What I'm wondering is: doesn't university prove that one is capable of learning programming/computer-related topics?
The hardest things I've learned about were:
- creating a computer graphics engine from scratch (I did this in Java which made it easier)
- reproducing a simplified version of Kevin Mitnick's attack on the Boston super computer (? not sure, memory is vague) with C, libpcap, tcpdump and other tools/libs
- being passable at reading x86/x64 assembly and understanding how a computer is built from the architectural level to a modern programming language, playing around with creating an MUL instruction for a toy ISA
- compilers and reading a toy ISA to then be able to read the toy machine code made for it
Is this practical? No.
Is this a lot harder than creating a new web app for a startup just starting out? Yes, if you know a programming language or two, then it's easy to hack things with JS together and also fairly easy to get up to snuff with ReactJS and ES<whatever_year_it_is> since it's mostly syntax features.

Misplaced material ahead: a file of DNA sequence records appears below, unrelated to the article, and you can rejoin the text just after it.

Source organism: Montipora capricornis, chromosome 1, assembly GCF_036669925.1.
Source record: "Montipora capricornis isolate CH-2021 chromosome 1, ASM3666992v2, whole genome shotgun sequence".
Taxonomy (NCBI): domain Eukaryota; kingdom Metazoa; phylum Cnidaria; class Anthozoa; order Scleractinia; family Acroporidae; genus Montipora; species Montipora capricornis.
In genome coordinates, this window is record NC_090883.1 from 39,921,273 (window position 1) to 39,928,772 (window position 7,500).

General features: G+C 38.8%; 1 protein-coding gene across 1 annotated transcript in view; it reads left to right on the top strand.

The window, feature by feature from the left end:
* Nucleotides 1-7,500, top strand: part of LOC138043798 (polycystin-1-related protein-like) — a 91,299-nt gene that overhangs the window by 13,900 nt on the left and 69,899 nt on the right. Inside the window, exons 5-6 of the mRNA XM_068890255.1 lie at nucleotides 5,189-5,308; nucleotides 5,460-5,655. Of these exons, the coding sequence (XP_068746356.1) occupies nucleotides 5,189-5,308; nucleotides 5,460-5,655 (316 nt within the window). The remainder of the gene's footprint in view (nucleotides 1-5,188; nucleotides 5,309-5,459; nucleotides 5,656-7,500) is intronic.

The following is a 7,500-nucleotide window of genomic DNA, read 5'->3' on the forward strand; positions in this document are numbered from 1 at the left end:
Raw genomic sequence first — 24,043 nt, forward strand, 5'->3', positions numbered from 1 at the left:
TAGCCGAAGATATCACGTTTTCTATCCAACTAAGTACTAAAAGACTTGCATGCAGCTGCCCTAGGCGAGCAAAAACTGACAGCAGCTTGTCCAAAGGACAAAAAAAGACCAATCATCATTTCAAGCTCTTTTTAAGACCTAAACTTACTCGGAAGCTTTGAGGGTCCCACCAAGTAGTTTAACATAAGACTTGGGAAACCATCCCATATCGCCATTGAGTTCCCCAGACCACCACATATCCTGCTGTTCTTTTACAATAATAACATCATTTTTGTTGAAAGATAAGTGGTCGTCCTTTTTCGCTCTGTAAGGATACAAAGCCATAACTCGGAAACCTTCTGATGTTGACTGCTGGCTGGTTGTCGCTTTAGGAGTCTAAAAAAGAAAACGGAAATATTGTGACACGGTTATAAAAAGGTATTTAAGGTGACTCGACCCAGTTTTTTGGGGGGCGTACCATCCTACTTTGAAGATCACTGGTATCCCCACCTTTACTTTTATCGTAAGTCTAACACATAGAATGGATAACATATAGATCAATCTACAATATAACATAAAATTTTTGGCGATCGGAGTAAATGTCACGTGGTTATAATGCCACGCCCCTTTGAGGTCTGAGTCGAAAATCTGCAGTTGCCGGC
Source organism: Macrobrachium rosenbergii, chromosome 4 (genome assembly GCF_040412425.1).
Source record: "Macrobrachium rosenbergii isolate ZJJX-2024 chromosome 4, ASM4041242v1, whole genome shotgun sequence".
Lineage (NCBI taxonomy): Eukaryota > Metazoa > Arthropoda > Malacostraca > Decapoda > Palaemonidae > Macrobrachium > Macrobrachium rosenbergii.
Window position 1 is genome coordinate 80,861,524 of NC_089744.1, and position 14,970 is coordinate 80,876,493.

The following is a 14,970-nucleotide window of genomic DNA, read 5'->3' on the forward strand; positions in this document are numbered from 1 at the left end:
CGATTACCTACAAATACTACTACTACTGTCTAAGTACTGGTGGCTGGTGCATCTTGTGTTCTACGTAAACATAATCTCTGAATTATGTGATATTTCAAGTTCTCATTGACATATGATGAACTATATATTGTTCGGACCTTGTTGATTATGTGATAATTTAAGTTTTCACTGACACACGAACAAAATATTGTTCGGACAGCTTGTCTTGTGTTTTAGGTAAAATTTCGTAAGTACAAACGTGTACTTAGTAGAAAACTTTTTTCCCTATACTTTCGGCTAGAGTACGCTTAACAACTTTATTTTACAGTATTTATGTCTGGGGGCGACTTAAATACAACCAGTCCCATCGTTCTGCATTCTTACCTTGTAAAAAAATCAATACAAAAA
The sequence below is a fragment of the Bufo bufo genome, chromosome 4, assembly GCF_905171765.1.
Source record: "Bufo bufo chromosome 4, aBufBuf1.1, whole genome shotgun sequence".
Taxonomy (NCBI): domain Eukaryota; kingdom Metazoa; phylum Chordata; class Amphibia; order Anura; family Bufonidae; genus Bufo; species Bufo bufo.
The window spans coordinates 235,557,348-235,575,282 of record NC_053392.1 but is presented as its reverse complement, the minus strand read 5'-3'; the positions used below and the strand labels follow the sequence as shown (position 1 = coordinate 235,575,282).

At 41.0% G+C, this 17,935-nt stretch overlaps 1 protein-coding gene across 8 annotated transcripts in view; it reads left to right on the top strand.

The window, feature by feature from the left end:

I don't have experience working with legacy systems or 1 million users large scale systems, so I can't comment on whether that's more difficult. However, since this article is about startups. I've worked for startups that existed 2+ years, and becoming productive on the job didn't take me long and I'm not an amazing programmer by any means.
My bachelor though, yea, that was a lot worse. My master in CS saved me by following security courses where the professors expected you to learn almost anything on your own.